Forum for Science, Industry and Business

Sponsored by:     3M 
Search our Site:

 

Study finds link between common neurological disorder and Alzheimer’s disease

22.08.2002


A new study by scientists at The Wistar Institute links the genes responsible for neurofibromatosis, a common neurological disorder, to a protein thought to play a role in Alzheimer’s disease.



In establishing a connection between the two diseases, the research opens new lines of thinking for investigators studying both diseases, while also providing basic biological insights into vital cellular processes. A report on the study was published electronically on August 20 in the Journal of Biological Chemistry.

The protein shared by neurofibromatosis and Alzheimer’s disease is kinesin-1, known to be pivotal to protein trafficking, which is the movement of various needed proteins from one part of a cell to another. Neurons are characterized by long arms called processes that extend away from the cell body, and under normal circumstances proteins move along a system of microtubules to reach all parts of the neuron. Problems with the internal transport of proteins can lead to neuronal malfunction and death.


"This protein, kinesin-1, is like a locomotive that pulls cargo throughout the cell," says Ramin Shiekhattar, Ph.D., an associate professor at The Wistar Institute and senior author on the study. "In neurons, it pulls its cargo down microtubules, which can be thought of like the rails for the locomotive. Kinesin-1 is vital for efficient protein trafficking within neurons and other cells, and it’s of great interest to us to find it linked to the genes that cause neurofibromatosis."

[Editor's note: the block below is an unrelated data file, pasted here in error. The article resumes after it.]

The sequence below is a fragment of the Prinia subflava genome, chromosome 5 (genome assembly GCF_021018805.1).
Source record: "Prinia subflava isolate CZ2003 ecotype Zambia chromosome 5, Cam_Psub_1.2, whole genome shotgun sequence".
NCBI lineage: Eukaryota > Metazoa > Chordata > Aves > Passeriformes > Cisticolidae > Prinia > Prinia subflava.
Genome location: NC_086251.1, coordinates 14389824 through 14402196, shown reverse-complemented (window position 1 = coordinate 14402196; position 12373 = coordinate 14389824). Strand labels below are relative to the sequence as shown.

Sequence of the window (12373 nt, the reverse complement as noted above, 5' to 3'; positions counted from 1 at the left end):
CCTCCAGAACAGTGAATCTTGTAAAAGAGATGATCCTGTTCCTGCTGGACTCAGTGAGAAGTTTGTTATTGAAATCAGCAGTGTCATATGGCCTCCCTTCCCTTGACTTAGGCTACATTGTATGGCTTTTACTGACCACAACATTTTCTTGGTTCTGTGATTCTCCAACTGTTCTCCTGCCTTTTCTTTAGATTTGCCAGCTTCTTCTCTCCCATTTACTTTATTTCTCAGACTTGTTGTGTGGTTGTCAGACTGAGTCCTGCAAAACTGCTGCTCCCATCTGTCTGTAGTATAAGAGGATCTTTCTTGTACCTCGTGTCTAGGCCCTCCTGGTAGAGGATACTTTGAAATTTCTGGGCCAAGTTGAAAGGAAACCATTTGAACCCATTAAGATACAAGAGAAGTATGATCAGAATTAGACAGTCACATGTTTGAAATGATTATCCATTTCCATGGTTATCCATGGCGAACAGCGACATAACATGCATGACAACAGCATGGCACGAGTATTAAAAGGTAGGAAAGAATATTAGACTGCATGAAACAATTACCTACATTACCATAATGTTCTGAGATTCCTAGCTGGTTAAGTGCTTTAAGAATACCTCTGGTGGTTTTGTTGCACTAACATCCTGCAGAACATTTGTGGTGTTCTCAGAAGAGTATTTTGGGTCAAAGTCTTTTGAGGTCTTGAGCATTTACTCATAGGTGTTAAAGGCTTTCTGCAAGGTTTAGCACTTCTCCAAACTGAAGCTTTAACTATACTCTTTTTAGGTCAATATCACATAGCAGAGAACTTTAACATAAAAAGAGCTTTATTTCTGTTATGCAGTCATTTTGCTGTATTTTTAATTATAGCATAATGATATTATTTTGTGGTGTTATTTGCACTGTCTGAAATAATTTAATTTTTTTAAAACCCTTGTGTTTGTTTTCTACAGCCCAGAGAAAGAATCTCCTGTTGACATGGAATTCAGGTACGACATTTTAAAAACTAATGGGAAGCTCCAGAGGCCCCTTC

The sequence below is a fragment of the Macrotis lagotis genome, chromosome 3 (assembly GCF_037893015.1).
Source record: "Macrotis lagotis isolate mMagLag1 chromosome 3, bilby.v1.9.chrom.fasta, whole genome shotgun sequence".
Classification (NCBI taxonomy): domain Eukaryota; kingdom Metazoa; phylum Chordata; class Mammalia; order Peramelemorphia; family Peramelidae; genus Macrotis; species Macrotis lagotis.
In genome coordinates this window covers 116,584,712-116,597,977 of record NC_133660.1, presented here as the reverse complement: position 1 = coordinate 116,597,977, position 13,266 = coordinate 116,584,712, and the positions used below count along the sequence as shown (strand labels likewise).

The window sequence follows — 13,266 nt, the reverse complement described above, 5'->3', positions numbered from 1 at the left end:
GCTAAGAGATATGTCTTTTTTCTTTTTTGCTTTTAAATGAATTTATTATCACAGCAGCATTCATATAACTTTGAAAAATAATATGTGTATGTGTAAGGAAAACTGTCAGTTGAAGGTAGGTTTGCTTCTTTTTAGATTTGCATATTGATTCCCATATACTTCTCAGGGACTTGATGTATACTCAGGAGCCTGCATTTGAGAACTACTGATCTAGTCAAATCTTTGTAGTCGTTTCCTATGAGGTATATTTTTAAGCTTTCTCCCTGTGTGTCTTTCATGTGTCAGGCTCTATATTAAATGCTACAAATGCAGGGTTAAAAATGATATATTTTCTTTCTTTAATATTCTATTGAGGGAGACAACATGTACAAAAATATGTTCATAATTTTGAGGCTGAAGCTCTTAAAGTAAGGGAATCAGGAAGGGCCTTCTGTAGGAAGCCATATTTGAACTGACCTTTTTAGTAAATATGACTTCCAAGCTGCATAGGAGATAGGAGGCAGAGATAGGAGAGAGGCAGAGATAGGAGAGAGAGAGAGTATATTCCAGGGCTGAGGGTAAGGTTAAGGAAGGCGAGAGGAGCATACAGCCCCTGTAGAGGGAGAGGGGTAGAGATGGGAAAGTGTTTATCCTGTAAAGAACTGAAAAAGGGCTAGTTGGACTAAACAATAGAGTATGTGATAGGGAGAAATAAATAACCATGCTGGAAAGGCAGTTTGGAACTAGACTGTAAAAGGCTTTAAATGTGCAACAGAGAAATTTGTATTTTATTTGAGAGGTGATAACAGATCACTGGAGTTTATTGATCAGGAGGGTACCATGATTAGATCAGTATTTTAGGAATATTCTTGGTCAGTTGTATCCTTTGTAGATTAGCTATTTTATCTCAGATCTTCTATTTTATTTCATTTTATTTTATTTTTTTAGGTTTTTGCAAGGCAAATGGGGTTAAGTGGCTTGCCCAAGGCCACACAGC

The two genes linked to the disease are among the most commonly mutated genes in the entire human genome. The primary neurofibromatosis-related gene, called NF1, or neurofibromin, was identified in the early 1990s by Francis S. Collins, M.D., Ph.D., now director of the National Human Genome Research Institute. Another less common gene linked to the same disorder is called NF2, or merlin. Since the discovery of these genes, however, most aspects of their activity in the body and in neurofibromatosis have remained a mystery.

Neurofibromatosis is a common disorder, more prevalent than cystic fibrosis, muscular dystrophy, Huntington’s disease, and Tay-Sachs disease combined. It can cause tumors along nerves throughout the body and can affect the development of non-nervous tissues such as bones and skin. The disease can also cause learning disabilities of differing severity. While most cases of neurofibromatosis are mild to moderate, it can lead to disfigurement, blindness, deafness, skeletal abnormalities, retardation, and tumors of the skin, spine, and brain.

In the current study, the Wistar researchers used the tools of biochemistry to identify distinct NF1- and NF2-containing protein complexes in the nucleus and the cytoplasm of cells. An analysis by mass spectrometry of the nuclear complex revealed four subunits, one of which was kinesin-1.